Dorothy Lane Market CEO Norman Mayne led a session at the Show & Sell Center Sunday on “Small Business Survival.” Here are three ways the retailer separates itself in a competitive market:
1. Calls customers to ask how Dorothy Lane is doing
Mayne said Dorothy Lane calls 75 customers a week to ask how their shopping trip went. These customers are entered into a database so they don’t receive calls too frequently. Mayne said he got the idea from his dentist, who calls patients at home after visits.
Dorothy Lane also has a consumer affairs panel, whose members serve for three years and meet every three months to talk about what the retailer can do better.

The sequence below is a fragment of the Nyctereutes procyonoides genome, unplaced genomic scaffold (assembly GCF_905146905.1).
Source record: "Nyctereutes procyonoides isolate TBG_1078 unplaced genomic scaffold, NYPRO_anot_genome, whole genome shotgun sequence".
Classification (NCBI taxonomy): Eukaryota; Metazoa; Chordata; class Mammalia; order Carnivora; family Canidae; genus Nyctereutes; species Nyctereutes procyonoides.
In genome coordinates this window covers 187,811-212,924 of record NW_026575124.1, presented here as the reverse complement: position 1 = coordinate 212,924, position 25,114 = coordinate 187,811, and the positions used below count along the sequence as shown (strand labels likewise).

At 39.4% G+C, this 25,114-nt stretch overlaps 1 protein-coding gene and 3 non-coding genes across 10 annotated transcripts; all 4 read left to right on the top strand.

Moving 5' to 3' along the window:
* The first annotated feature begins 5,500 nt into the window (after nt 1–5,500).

2. Put up a sign with the names of restaurants that shop at the store
The restaurateurs like seeing their names, plus it gives the store some credibility if customers know professionals shop there, Mayne said.
3. Sells items customers can’t find anywhere else
As an independent business, Mayne said it was important to support other independent businesses. Mayne said his company has relationships with cheesemakers, farmers and fisherman who sell exclusively to Dorothy Lane.
The retailer has also built off the success of its trademarked Killer Brownies, which are now sold online and at retailers throughout the U.S. Dorothy Lane tries to apply the “killer” marketing strategy throughout the store. “In every aisle we want items and products that you can’t get any place else,” said Mayne.
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